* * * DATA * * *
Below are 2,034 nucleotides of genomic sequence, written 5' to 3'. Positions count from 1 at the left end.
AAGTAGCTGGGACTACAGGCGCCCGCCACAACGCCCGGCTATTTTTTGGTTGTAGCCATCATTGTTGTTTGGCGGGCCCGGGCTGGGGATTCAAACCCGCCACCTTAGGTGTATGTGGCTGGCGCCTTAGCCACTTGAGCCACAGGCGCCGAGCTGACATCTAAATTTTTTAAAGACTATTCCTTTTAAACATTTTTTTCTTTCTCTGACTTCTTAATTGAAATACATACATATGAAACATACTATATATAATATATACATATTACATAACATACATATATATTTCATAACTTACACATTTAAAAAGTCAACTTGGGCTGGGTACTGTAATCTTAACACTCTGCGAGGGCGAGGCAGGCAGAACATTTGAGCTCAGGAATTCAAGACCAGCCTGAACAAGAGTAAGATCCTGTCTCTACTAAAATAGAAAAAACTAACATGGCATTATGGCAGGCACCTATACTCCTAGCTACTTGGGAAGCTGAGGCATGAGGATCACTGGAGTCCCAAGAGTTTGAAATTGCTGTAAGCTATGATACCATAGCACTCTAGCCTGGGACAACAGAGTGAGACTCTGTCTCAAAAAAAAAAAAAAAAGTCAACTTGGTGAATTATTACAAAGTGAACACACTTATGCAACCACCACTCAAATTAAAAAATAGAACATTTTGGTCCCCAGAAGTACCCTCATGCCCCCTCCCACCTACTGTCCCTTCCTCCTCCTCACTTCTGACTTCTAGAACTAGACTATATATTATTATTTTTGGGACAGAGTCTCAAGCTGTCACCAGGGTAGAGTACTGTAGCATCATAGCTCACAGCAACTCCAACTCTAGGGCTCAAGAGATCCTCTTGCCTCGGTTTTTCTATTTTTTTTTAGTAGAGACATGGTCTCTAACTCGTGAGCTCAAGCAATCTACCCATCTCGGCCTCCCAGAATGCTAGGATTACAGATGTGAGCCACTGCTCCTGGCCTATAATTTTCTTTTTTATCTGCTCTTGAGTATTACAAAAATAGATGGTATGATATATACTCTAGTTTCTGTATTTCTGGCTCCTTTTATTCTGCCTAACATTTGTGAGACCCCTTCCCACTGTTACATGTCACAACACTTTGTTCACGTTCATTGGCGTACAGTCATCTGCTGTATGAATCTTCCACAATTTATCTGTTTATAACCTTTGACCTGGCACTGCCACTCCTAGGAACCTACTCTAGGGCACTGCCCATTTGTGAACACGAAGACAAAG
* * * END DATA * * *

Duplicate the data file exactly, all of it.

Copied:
Below are 2,034 nucleotides of genomic sequence, written 5' to 3'. Positions count from 1 at the left end.
AAGTAGCTGGGACTACAGGCGCCCGCCACAACGCCCGGCTATTTTTTGGTTGTAGCCATCATTGTTGTTTGGCGGGCCCGGGCTGGGGATTCAAACCCGCCACCTTAGGTGTATGTGGCTGGCGCCTTAGCCACTTGAGCCACAGGCGCCGAGCTGACATCTAAATTTTTTAAAGACTATTCCTTTTAAACATTTTTTTCTTTCTCTGACTTCTTAATTGAAATACATACATATGAAACATACTATATATAATATATACATATTACATAACATACATATATATTTCATAACTTACACATTTAAAAAGTCAACTTGGGCTGGGTACTGTAATCTTAACACTCTGCGAGGGCGAGGCAGGCAGAACATTTGAGCTCAGGAATTCAAGACCAGCCTGAACAAGAGTAAGATCCTGTCTCTACTAAAATAGAAAAAACTAACATGGCATTATGGCAGGCACCTATACTCCTAGCTACTTGGGAAGCTGAGGCATGAGGATCACTGGAGTCCCAAGAGTTTGAAATTGCTGTAAGCTATGATACCATAGCACTCTAGCCTGGGACAACAGAGTGAGACTCTGTCTCAAAAAAAAAAAAAAAAGTCAACTTGGTGAATTATTACAAAGTGAACACACTTATGCAACCACCACTCAAATTAAAAAATAGAACATTTTGGTCCCCAGAAGTACCCTCATGCCCCCTCCCACCTACTGTCCCTTCCTCCTCCTCACTTCTGACTTCTAGAACTAGACTATATATTATTATTTTTGGGACAGAGTCTCAAGCTGTCACCAGGGTAGAGTACTGTAGCATCATAGCTCACAGCAACTCCAACTCTAGGGCTCAAGAGATCCTCTTGCCTCGGTTTTTCTATTTTTTTTTAGTAGAGACATGGTCTCTAACTCGTGAGCTCAAGCAATCTACCCATCTCGGCCTCCCAGAATGCTAGGATTACAGATGTGAGCCACTGCTCCTGGCCTATAATTTTCTTTTTTATCTGCTCTTGAGTATTACAAAAATAGATGGTATGATATATACTCTAGTTTCTGTATTTCTGGCTCCTTTTATTCTGCCTAACATTTGTGAGACCCCTTCCCACTGTTACATGTCACAACACTTTGTTCACGTTCATTGGCGTACAGTCATCTGCTGTATGAATCTTCCACAATTTATCTGTTTATAACCTTTGACCTGGCACTGCCACTCCTAGGAACCTACTCTAGGGCACTGCCCATTTGTGAACACGAAGACAAAG